“I liked the online virtual text; it helped with the cost of the semester, plus it was very clear and well thought out.”

“The class was designed really well, especially the virtual textbook. Usually, the textbooks are really hard to find and purchase and are really extremely expensive, but it was awesome they we had a virtual one.”

“I did prefer the virtual textbook to printed text. What a great idea!”

“The virtual text was great. It was SO nice to not have to worry about buying a book (Thank You, my bank account appreciates this) and I think it was honestly more helpful than a textbook because the sources used were interesting and educational.”

“Regarding the virtual textbook, I thought it was a definite plus about this class! I love having our textbook online because I don’t have to spend extra money and the textbook is tailored to our class. I feel like our online reading and watching segments were a condensed form of lectures.”

At any rate, that gives you an idea how students responded. There were no negative comments about the virtual text, although one student said that he missed the feeling of a book in his hands, but liked the virtual content.

The success of this experiment makes me want to ask all of my MSJC peers a serious question: are there high quality online resources that might supplement or even fully replace your current textbook?

I hope you will add comments to this blog to let me know what you think of my experiment, and also let me know if a virtual text might be in the future for your online students.




MSJC Faculty are invited to participate in a webinar on open educational resources offered by CoolforEd.

COOLforEd (http://coolfored.org) was established through California state legislation seeking to make higher education more affordable by providing faculty and students with access to open and low-cost instructional materials. Working with the California Open Educational Resources Council (COERC), COOLforEd features peer-reviewed open textbooks for the 50 highest impact college courses. In addition, best practices of instructors and their students who have successfully adopted open textbooks in these courses are captured in multi-media faculty showcases.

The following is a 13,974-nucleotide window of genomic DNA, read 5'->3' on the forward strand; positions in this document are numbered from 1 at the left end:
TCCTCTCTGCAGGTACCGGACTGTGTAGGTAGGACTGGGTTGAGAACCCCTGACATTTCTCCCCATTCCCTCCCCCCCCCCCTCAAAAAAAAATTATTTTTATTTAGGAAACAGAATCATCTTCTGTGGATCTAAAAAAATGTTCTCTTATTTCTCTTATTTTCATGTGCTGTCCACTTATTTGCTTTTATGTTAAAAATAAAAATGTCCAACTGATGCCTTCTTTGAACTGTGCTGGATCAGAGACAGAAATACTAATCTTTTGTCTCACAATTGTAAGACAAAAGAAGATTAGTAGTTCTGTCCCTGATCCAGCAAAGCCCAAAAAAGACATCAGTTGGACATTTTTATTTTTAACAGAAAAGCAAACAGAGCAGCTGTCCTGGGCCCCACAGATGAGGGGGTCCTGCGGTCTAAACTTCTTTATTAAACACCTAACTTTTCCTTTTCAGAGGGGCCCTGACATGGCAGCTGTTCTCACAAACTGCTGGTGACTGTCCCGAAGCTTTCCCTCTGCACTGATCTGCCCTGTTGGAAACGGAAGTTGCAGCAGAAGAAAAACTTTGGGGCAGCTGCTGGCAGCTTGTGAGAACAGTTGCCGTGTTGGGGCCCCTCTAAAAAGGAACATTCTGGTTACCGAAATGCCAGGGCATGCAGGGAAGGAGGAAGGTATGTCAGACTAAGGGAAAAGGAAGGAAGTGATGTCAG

Participants in this webinar will get an overview of the statewide effort to curate and promote open educational resources (OER) for the highest enrolled college courses and learn how to get involved in this project. Discover peer-reviewed open textbooks that you can adopt to ensure that all of your students have access to instructional materials on the first day of class.

COOLforEd is a service of the California State University-MERLOT program. Partial funding provided by the State of California, the William and Flora Hewlett Foundation, and the Bill and Melinda Gates Foundation

Dear Faculty,

An ETC subcommittee which is working on developing a new, multi-year Distance Education Plan will be holding two Focus Groups on Friday, November 14th. The first group will consist of faculty who teach online, and the second group is for students.

Can you let your students know that their ideas and opinions are needed. We hope to get their ideas about how MSJC students can become more successful on online courses.

You can post an announcement in your online classes or mention this Focus Group to students who you know have taken several MSJC online and/or hybrid courses.

Here is the info:

Date: Friday, November 14

Place: MVC Room 950

Time: 11 to Noon

Students who would like to attend, please contact Belinda Heiden-Scott: